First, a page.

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What you need to know about your pet's heart health

Posted by lhvs on December 2, 2015

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What you need to know about your pet’s heart health

Just like your heart, your pet’s heart is in charge of pumping blood to the rest of the body. The heart has a big role and a lot of responsibility. It allows the organs and muscles to function properly and keeps them healthy. It needs to be in good condition to perform its job successfully. That’s why it is so important for you to understand your pet’s heart health.

Taking your pet to the veterinarian for routine checkups is a must. The veterinarian will check for signs of possible heart disease, such as difficulty breathing, coughing, or a heart murmur.

Risks & Signs of heart disease

Some common signs of heart disease are lethargy, not wanting to exercise or play, difficulty breathing, coughing, collapsing, and fainting. Dogs are most commonly affected by mitral valve disease and dilated cardiomyopathy.

 

Mitral valve disease occurs when the mitral valve (located between the left atrium and left ventricle)thickens and becomes distortedresulting in a leaky valve. A leaky valve lets blood to flow in the wrong direction.The most commonly affected dogs breeds are Cavalier King Charles Spaniel, Poodle, Schnauzers, Chihuahua, and Fox Terriers.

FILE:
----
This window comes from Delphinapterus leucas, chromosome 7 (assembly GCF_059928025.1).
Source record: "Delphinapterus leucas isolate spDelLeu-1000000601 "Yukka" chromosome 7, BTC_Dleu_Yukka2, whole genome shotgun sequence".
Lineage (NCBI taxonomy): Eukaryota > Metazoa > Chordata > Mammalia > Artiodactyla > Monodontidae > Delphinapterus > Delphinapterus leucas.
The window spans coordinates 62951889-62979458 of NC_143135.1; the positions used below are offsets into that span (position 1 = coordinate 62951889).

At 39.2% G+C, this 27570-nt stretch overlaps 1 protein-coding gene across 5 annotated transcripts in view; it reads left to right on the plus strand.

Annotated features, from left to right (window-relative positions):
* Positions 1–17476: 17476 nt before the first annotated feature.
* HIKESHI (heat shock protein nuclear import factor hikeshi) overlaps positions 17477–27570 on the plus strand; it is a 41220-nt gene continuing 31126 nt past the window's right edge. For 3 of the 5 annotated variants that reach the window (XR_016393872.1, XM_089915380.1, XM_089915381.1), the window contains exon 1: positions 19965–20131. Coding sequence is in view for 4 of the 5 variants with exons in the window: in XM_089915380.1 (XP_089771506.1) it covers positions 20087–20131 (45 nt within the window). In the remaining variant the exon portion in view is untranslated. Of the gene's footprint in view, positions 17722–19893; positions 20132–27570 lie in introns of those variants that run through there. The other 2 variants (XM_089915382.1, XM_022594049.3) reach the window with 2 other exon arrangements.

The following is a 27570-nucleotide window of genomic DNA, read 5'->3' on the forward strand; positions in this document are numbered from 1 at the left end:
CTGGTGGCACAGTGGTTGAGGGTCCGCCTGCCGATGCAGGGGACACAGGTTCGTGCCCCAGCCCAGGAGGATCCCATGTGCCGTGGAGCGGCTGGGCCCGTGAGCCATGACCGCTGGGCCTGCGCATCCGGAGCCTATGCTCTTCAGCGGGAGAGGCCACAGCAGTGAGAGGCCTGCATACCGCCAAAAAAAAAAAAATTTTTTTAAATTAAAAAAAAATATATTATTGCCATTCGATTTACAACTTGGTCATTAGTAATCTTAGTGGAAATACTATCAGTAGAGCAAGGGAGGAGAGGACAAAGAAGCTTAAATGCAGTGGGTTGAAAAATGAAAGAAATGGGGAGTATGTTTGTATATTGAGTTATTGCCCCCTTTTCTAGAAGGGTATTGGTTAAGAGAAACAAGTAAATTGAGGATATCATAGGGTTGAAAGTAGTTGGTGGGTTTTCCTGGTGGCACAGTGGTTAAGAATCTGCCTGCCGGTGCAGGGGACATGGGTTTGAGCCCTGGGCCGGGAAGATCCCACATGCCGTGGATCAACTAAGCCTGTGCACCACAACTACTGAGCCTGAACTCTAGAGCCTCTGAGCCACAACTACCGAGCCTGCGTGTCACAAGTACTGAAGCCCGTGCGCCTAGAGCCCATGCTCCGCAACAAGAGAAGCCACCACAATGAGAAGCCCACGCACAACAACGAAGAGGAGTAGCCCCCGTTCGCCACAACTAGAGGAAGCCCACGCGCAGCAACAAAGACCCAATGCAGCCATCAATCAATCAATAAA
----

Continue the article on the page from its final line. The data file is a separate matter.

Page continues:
Dilated Cardiomyopathy occurs when the heart muscle becomes weak and the ability to push blood throughout the rest of the body becomes less effective. The most commonly affected dog breeds are Doberman Pinscher, Boxer, Great Dane, Dalmation, Irish Wolfhound and Saint Bernard.

Cats are most commonly affected by a type of heart disease called hypertrophic cardiomyopathy. In this particular case the walls of the heart thicken and aren’t able to pump blood efficiently. This can lead to heart failure. Hypertrophic cardiomyopathy can occur in cats of any age but is more common in particular breeds such as American Shorthair, Maine Coon, Persian, Siamese, Ragdoll and Sphynx.

If a veterinarian suspects that your animal has heart disease, they will pay close attention to the heart. They will listen closely for abnormal heart sounds which may or may not occur. Heart disease does not always cause murmurs. Radiographs may be performed to check for abnormalities in the heart and lungs. 

Treatment

There are several treatment plans if your pet is diagnosed with heart disease. Treatment is based on the needs of each individual pet. Dietary changes, such as a low-sodium diet might be a good start for your pet. Some veterinarians recommend dietary supplements as well. Diuretics are also an option; these help clear excess fluid buildup due to poor circulation. Prescription drugs may be given to relax blood vessels, aid in blood flow and help the heart function more efficiently. With early detection, monitoring and the correct treatment plan, your pet can live a healthy and happy life. 

Take your pets in for yearly checkups! This is one of the most important ways you can care for them. Heart disease is one of many conditions that if caught early can be managed well.




 

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